Articles

  • Volunteers for  Sandhills Farm-to-Table, a subscription-based community supported agriculture (CSA) and online food store, pack just-picked local produce into delivery boxes at the Sandhills AGInnovation Center. Photo: Nancy Pierce

    Connecting our region through local food systems

    In any conversation about strengthening urban and rural connections, local food systems are usually suggested as the prime example. Images of farmers’ markets come to mind, where urban consumers have the opportunity not only to buy fresh fruits and vegetables but to get to know the growers and producers. In reality, the food system is more complex, and involves more than just growing food and bringing it to the table. It reflects an array of regulations, policies and markets. So what do we know about local food systems in our region? What impact do they have on urban and rural consumers, as well as regional social well-being and economic connections? 
  • Davon Goodwin, manager of the Sandhills AGInnovation Center, has a mission to get more farmers in the field. Photo: Nancy Pierce

    A 'crisis that's brewing': How this program plans to help NC farmers

    “There is a crisis that’s brewing,” said Davon Goodwin. “We have a lack of farmers and we have more people to feed. If that trend continues, it’s going to be bad.”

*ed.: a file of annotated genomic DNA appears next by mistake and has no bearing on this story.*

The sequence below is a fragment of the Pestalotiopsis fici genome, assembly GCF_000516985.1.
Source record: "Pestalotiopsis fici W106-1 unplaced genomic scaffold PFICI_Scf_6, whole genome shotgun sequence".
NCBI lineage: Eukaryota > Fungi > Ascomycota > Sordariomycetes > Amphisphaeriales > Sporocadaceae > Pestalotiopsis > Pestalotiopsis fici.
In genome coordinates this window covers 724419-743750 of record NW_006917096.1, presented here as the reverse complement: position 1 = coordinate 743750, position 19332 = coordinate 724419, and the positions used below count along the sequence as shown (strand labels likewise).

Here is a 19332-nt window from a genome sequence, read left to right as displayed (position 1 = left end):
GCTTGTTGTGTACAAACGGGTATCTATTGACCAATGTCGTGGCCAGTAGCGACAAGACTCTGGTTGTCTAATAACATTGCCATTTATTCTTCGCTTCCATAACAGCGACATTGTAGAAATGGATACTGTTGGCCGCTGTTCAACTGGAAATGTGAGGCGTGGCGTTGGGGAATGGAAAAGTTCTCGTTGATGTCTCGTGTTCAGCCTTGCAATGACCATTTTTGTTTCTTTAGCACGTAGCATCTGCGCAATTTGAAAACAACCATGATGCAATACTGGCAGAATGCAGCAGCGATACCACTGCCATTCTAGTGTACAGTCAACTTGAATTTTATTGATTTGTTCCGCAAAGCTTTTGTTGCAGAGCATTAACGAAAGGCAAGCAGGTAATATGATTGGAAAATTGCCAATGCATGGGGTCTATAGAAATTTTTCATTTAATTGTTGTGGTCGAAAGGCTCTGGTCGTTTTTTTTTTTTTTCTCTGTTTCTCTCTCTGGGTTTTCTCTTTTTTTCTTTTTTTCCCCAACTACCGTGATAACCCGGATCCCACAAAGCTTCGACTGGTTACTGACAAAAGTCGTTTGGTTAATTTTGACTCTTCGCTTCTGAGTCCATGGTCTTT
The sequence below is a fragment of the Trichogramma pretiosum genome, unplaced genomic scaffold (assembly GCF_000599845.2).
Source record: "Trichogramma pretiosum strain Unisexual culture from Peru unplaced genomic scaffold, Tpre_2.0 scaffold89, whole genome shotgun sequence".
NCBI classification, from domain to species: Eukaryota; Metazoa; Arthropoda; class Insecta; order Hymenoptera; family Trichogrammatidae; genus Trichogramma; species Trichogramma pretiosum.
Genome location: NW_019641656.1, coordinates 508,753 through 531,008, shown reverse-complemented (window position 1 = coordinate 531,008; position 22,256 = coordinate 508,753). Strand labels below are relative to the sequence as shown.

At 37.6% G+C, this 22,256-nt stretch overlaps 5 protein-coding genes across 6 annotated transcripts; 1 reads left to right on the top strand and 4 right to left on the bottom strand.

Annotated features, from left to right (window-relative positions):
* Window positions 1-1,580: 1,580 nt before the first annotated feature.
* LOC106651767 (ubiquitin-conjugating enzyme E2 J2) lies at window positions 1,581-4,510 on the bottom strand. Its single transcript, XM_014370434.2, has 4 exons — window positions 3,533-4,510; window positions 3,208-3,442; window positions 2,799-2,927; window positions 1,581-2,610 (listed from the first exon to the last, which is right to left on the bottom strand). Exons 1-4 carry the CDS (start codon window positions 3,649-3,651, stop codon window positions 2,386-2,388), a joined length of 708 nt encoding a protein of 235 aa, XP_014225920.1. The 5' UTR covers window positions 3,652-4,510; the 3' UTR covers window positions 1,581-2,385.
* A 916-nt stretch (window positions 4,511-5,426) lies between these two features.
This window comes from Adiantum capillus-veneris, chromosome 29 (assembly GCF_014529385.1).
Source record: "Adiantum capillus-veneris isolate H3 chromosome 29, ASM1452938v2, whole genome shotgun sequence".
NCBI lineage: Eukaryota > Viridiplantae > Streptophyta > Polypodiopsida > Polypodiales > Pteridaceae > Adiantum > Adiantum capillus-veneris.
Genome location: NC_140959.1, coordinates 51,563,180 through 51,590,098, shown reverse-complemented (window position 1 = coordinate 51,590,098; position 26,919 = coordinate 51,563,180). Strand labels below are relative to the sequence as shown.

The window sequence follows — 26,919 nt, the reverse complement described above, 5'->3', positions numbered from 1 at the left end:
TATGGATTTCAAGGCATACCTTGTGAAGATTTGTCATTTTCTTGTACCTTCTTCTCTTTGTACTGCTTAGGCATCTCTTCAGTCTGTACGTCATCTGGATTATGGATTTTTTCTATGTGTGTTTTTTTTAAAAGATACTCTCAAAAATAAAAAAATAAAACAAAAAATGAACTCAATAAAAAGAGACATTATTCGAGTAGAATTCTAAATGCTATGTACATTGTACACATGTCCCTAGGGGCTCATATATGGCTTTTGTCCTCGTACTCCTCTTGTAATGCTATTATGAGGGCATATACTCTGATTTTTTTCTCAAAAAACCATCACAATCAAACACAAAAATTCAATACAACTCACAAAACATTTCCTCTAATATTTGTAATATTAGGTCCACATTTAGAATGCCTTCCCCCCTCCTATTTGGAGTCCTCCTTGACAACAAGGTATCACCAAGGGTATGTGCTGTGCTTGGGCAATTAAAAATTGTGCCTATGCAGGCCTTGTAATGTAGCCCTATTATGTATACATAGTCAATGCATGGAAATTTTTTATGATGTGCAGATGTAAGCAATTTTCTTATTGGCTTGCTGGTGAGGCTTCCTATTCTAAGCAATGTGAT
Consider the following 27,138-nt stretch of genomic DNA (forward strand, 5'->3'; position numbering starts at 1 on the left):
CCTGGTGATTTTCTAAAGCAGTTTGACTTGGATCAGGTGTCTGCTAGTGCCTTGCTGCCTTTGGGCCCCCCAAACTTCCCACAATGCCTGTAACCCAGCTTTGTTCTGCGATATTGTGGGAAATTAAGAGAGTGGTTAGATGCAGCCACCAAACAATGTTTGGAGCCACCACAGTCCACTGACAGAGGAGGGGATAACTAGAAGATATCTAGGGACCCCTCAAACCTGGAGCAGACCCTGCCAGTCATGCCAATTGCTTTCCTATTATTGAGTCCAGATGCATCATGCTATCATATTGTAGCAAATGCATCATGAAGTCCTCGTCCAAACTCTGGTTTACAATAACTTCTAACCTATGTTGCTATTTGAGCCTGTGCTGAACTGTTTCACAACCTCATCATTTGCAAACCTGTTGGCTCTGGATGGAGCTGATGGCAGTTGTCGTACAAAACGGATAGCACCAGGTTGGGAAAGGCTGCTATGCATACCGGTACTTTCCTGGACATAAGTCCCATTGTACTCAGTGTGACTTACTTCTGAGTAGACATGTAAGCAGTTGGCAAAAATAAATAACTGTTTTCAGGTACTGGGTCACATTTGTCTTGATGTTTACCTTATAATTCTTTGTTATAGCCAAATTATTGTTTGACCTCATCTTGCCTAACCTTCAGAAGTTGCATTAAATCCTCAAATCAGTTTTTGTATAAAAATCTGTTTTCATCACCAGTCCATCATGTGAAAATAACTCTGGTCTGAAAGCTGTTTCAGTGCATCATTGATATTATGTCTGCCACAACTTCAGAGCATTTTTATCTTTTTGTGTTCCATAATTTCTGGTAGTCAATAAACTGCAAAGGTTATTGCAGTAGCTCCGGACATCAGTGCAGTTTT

• Davon Goodwin, left, manages the Sandhills AGInnovation Center, a program that's meant to help farmers in Richmond and Montgomery counties, east of Charlotte. Photo: Nancy Pierce

    What ties urban, rural areas together? Forum will highlight connections

    The Charlotte region rose to prosperity on the strength of ties between its rural areas and urban center, but those ties have frayed in recent decades, with the decline of the textile industry and Charlotte’s emergence as an independent finance center. The first annual Schul Forum Series, hosted by the UNC Charlotte Urban Institute, will examine what remains of those economic, social and cultural connections, and how we can work to revive them.
  • Chris Cagle in the Eldorado Outpost, the store and gathering spot where he introduces people to the Uwharries. Photo: Jeff Michael

    Chris Cagle: Bringing urban cash into a rural economy

    This story is one of seven vignettes in the series Rural by Choice: Navigating Identity in the Uwharries.  Hard-earned paychecks in the Uwharries are all too often spent at chain stores with headquarters in far-flung locations, or at restaurants and shops in large cities, sending cash from rural to urban areas instead of keeping it in the local economy.   The Eldorado Outpost has helped reverse that flow.
  • The Robledo family, who have bucked the trend of getting higher education degrees and leaving rural areas, in favor of remaining in the Uwharries. Photo courtesy Robledo family.

    Irma and Ernesto Robledo: Creating a rural brain gain

    Education is often seen as the ticket out of a rural area. But the Robledo family has sought higher education – often in urban areas – to provide them with job opportunities so they can make their home in the Uwharries.